Nov 27, 2012
By Lew Turnquist, Senor Managing Partner, Kirchner Private Capital Group and featured expert on Episode 6, Season 2. Find out more about Lew Turnquist
A common struggle for the early-stage company CEO is the business plan.
Often, it seems like a luxury that costs too much precious time to create and doesn't provide the immediate benefit that knocking to-do's off the list seems to. The problem that this creates though, is that the business suffers from a lack of direction and won't advance forward except by luck.
This is a case of focusing on the urgent at the expense of the important.
The business plan is the CEO's way to draw on her experience and knowledge and plot the course forward for her company. Done well, it also allows the chance to trace the interdependencies between all parts of the business and its operations and thereby optimize where resources (like that precious time) are spent.
It starts with the Company's vision for what it will be. In tonight's episode, we saw that this was missing, or, at the very least, couldn't be articulated.
The vision should be mindful of the Company's core strengths (e.g., competitive advantages, operational competencies, management experience and skills). But it can't be only that, it must also serve to inspire and point the way forward for the Company through the "fog of the now." In so doing it must be mindful of what is going on in the world around the Company (e.g., market trends, competitive activity, economic climate).
This strategic, not tactical, start dictates the practical executional elements that the business plan will describe in detail.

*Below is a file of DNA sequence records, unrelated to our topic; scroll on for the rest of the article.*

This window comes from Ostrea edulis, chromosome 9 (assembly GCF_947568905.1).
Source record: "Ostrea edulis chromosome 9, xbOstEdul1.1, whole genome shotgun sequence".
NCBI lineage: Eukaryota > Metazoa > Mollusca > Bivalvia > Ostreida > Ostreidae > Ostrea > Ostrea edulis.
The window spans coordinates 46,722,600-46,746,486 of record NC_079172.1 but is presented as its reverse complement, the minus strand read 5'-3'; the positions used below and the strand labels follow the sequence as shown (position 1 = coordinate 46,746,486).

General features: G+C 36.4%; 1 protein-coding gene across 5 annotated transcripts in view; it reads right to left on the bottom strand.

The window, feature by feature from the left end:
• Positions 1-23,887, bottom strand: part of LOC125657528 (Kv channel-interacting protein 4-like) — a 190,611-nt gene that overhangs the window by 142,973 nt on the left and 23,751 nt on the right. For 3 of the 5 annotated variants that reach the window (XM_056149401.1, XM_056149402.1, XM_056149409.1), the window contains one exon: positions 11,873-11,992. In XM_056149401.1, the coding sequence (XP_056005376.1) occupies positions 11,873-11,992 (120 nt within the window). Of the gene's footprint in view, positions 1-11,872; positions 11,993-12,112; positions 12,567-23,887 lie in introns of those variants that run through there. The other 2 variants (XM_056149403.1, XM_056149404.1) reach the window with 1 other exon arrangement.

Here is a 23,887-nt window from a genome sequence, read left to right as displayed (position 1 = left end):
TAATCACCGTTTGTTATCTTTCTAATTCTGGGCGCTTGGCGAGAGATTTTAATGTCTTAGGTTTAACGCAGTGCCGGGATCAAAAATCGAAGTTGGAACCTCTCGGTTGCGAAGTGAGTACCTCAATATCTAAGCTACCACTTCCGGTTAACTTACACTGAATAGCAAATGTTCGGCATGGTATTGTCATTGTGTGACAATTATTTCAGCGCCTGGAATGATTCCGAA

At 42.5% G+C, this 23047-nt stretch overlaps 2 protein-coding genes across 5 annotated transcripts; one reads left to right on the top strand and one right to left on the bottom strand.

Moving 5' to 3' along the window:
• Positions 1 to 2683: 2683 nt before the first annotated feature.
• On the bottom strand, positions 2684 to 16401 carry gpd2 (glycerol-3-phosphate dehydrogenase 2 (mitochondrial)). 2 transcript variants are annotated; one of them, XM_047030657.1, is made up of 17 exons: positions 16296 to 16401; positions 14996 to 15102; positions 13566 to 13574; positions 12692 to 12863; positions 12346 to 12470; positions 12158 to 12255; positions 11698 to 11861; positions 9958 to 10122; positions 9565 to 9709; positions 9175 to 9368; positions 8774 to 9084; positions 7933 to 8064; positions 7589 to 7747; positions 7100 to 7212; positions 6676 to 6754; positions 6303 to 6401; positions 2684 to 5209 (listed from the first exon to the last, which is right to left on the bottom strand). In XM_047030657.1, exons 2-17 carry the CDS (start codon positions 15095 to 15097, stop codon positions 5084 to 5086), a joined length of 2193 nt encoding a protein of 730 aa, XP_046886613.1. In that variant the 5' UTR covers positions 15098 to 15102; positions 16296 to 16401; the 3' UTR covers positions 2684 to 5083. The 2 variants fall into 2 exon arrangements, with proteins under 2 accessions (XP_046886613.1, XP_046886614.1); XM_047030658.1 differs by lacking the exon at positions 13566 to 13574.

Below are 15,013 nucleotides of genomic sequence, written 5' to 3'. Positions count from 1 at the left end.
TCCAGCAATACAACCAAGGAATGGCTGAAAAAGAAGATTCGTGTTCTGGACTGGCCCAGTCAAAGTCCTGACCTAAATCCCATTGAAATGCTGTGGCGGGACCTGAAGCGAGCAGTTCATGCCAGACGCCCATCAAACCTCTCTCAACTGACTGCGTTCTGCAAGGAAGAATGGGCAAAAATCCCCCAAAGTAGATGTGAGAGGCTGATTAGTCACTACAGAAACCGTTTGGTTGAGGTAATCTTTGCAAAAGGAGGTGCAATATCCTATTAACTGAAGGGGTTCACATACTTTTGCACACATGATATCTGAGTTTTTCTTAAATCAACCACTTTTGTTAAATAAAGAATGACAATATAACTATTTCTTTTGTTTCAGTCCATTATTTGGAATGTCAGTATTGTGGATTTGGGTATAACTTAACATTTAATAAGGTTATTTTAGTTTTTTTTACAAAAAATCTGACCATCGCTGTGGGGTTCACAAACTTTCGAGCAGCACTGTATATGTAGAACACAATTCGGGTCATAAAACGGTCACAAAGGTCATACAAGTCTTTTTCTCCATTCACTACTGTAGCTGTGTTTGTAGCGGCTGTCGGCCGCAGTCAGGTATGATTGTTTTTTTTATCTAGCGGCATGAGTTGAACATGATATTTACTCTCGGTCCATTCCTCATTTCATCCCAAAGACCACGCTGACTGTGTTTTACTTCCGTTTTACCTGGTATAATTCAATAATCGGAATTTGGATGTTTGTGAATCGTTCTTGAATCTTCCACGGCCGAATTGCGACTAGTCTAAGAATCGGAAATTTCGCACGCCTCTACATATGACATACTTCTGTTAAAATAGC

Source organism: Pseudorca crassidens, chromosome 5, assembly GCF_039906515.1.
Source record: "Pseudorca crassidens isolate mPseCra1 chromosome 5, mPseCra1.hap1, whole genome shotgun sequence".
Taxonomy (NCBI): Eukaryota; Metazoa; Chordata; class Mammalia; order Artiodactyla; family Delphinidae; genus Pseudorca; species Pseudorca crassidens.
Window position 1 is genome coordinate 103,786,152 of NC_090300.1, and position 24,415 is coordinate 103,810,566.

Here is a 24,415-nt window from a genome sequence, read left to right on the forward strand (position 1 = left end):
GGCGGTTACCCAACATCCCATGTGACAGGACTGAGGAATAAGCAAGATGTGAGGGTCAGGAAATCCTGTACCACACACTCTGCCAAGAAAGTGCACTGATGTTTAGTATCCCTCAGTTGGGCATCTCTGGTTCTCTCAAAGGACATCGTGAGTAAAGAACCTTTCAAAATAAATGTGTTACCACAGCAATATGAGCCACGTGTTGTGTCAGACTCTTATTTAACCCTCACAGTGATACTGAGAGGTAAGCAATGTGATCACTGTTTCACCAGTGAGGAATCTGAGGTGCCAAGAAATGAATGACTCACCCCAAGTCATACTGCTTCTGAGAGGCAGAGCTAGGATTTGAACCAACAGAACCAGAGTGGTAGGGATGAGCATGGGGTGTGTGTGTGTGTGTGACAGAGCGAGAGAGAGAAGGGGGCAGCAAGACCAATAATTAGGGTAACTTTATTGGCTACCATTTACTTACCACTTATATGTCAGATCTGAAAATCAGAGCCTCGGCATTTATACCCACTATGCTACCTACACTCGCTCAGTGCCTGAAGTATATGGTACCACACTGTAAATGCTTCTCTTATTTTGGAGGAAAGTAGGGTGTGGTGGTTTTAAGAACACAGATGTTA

A simple outline for a business plan is as follows.
0 EXECUTIVE SUMMARY
1 COMPANY BACKGROUND
1.1 Products & Services
1.2.1 Recent Key Milestones Achieved
1.2.2 Upcoming Key Milestones
1.3 The Proposed Financing
2 MARKET RELEVANCE
2.1 Current Market Trends
2.2 Product Fit [how the product plays to the trends, how necessary is it?]
3.1 Objectives/Goals/Intents/Benefits of Products
3.2 Product Overview [how it works]
3.3 Intellectual Property Strategy
3.4 Product Evolution Path
3.5 Development Status & Short-Term Enhancements/Developments
3.6 Development Capability
4 COMPETITIVE & ENVIRONMENTAL LANDSCAPE
4.1.1 Market Size
4.1.2 Market Dynamics
4.2.1 Overview of Competitive Landscape
4.2.2 Known Competitor Profiles
5 SALES & MARKETING STRATEGY
5.1 Marketing Strategy
5.1.2 Product Positioning & Differentiation
5.2 Sales Strategy
5.2.2 To-Date Sales Successes, Reference Accounts
6.2 Shareholders, Voting Blocks & Directors
6.3 Org Design, Expansion Plans, Requirements
7 THE EXIT
8 FINANCIAL OVERVIEW
8.1.1 Revenue Assumptions
8.1.2 Expense Assumptions
8.1.3 Capital Assumptions
8.2 Base Case Summary Projections
8.3 Sensitivity Analysis & Stress Cases
Now, it should be noted, of course, that every company has different needs and so, naturally, each company's business plan should be different too. For instance, if a financing is not intended in the short term, section 1.3 wouldn't be necessary. But business plan authors should be cautioned against carving too much out of that outline - the real value of it is in considering the whole business.
Investors as a rule demand business plans when considering putting money into a company. But not strictly for the reasons you might think. It is less to grade the quality of the content of the actual plans within - seasoned investors know what seasoned entrepreneurs know, that plans will and must change dynamically as the world around the Company changes and are probably out of date as soon as they are printed. No, investors want to see that the CEO has a vision and has thought through all the implications of how the Company must execute toward that vision. That is, has everything been considered by Management and is there consistency within the plan across all facets of the business. By demonstrating that she has thought through all the issues and planned for them, the CEO demonstrates to the potential investor that she is capable of doing that going forward, as the world changes around her.
Put another way, this common struggle for the early-stage CEO, the business plan, is a case where the journey is as important as the destination. And it begins with the single step of the company vision.